(This article originally appeared on The DIV-Net) Wow, these markets are in no way fun! I don’t know about you, but I am sick of the volatility, the fear that we are seeing in the market, and the relentless pontification of the newspapers and media companies covering this like it is the end of the earth. These media companies love this kind of stuff because it sells paper. I however have decided to ignore as much of it as possible and stick to my main investment objectives. It is simple really, and it is one that I am confident that will carry me for many years to come.
Markets go up and markets go down. Remember, the tech bubble? That was supposed to be different. Remember Y2K? That was supposed to change it all. Remember 911? The markets were never supposed to be the same after that. My guess (and it is a guess) is that when we look back at this in 5 to 10 years time it will be more of the same. Just a period of intense volatility that while it was happening seemed like the end of the world was coming. Could I be wrong? Sure, but history has told us each and every time that the market recovers eventually and goes on to surprise us with new highs. Time will tell.
Where does that leave me today? As a dividend investor I have been doing some thinking and have come to the conclusion that even with these intense markets, I really have only two investment objectives. The first is to conserve my investment capital. That means that I need to continue investing to a sound and diversified asset allocation that portects me from the risks of an all equity portfolio. That means being not only in fixed income stocks, but being in emerging markets, REITS, and small-cap stocks.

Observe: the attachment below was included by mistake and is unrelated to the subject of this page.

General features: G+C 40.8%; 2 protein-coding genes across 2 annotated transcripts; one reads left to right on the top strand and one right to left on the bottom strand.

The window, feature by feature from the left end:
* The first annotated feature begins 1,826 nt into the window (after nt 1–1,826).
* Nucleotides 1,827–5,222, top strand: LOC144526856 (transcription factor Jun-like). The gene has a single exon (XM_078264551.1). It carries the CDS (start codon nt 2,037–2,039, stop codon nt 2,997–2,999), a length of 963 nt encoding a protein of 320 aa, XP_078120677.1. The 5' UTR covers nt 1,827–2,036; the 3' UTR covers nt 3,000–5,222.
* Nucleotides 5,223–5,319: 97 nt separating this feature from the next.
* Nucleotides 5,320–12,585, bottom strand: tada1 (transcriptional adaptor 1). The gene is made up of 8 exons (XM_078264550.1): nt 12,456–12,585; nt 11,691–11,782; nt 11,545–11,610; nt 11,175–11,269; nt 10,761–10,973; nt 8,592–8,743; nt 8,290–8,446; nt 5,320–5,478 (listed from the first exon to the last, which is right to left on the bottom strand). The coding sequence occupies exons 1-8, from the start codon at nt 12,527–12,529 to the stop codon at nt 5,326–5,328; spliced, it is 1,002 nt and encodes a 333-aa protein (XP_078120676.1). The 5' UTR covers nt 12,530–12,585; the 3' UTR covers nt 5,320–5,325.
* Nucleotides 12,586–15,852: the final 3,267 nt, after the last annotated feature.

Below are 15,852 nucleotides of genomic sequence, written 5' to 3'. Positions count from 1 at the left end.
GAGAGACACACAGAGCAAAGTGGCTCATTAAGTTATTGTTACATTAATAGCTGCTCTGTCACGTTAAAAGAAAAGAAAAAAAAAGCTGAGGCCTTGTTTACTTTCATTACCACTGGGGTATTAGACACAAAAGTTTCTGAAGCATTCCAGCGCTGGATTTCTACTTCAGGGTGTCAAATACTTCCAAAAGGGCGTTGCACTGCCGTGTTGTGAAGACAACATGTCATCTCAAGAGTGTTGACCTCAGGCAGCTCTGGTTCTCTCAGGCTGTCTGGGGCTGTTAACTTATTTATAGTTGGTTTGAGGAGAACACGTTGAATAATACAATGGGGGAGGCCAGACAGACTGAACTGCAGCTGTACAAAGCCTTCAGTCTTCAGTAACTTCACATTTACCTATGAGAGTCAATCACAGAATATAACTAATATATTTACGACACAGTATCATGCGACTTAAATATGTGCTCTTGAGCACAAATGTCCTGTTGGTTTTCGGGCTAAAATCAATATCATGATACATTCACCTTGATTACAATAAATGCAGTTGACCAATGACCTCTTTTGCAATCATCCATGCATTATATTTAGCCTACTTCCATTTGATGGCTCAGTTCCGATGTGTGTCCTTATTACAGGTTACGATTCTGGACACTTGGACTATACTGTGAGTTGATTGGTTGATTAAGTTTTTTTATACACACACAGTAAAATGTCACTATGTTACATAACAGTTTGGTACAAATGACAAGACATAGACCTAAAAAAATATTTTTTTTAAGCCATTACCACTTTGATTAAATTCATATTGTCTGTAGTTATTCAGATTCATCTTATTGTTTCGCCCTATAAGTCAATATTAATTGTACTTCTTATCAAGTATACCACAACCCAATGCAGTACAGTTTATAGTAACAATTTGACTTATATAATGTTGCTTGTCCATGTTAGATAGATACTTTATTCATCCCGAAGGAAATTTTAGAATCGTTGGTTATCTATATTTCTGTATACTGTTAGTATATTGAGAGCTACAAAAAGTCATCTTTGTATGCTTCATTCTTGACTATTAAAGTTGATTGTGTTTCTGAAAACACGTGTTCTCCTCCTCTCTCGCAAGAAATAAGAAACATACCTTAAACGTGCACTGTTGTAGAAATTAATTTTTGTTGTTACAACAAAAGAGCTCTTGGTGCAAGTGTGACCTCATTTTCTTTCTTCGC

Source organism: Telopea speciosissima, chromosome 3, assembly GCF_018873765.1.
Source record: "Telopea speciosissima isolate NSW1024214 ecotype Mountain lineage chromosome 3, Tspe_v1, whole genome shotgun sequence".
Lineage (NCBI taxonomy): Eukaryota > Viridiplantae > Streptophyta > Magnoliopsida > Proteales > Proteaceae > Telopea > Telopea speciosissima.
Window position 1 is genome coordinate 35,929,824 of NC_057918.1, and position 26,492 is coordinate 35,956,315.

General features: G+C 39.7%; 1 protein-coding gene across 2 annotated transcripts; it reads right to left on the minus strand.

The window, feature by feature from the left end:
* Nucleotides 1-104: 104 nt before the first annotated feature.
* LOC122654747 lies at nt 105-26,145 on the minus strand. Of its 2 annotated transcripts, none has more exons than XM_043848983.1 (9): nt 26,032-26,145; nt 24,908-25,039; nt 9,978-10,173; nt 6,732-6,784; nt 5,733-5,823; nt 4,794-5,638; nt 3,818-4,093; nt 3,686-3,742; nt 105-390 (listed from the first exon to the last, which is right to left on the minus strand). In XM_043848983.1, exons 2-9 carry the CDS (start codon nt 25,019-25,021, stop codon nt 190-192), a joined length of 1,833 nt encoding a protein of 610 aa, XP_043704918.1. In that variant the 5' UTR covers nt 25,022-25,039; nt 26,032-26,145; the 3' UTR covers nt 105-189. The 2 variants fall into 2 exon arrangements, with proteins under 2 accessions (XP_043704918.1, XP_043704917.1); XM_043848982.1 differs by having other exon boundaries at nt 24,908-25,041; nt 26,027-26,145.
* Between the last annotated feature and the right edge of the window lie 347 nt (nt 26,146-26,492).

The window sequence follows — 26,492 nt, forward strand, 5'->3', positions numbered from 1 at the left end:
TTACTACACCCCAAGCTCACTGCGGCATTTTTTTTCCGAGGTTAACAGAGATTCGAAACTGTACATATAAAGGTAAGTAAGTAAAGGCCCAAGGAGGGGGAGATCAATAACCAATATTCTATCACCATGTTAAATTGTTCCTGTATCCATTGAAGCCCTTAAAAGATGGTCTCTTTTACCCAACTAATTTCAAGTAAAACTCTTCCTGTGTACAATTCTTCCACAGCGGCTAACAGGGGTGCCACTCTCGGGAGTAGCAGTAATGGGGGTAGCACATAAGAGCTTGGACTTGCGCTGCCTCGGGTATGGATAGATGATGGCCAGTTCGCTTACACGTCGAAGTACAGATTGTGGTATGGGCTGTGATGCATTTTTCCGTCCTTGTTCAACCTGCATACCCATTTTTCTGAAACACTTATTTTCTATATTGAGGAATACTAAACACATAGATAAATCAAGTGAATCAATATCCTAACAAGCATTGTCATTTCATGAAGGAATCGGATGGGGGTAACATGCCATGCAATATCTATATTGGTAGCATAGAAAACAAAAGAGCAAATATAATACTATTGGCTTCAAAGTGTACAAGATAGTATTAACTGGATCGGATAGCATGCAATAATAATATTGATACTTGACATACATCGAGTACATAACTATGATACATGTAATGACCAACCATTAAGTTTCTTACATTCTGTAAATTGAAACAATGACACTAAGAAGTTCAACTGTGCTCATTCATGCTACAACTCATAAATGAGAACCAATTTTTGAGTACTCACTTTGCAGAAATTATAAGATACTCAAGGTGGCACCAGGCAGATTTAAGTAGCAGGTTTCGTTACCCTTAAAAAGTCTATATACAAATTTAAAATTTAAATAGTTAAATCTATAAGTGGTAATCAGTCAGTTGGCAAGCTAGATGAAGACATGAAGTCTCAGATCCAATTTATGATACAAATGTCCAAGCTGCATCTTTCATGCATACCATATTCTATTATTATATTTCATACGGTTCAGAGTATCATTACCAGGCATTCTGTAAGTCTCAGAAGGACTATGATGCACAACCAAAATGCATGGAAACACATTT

The second investment objective is to continue on with my strategy of generating reliable and growing stream of income from stocks. This way, I do not need to worry about prices too much and instead can focus on watching my portfolio continue to throw off cash and eventually a growing stock price as well. History has proven that increasing dividends has the effect of raising stock prices over the long term. In the end, I believe that my stock prices will catch up once again.
Of course, I could be wrong. However, I am not going to look at the newspapers to tell me what to do…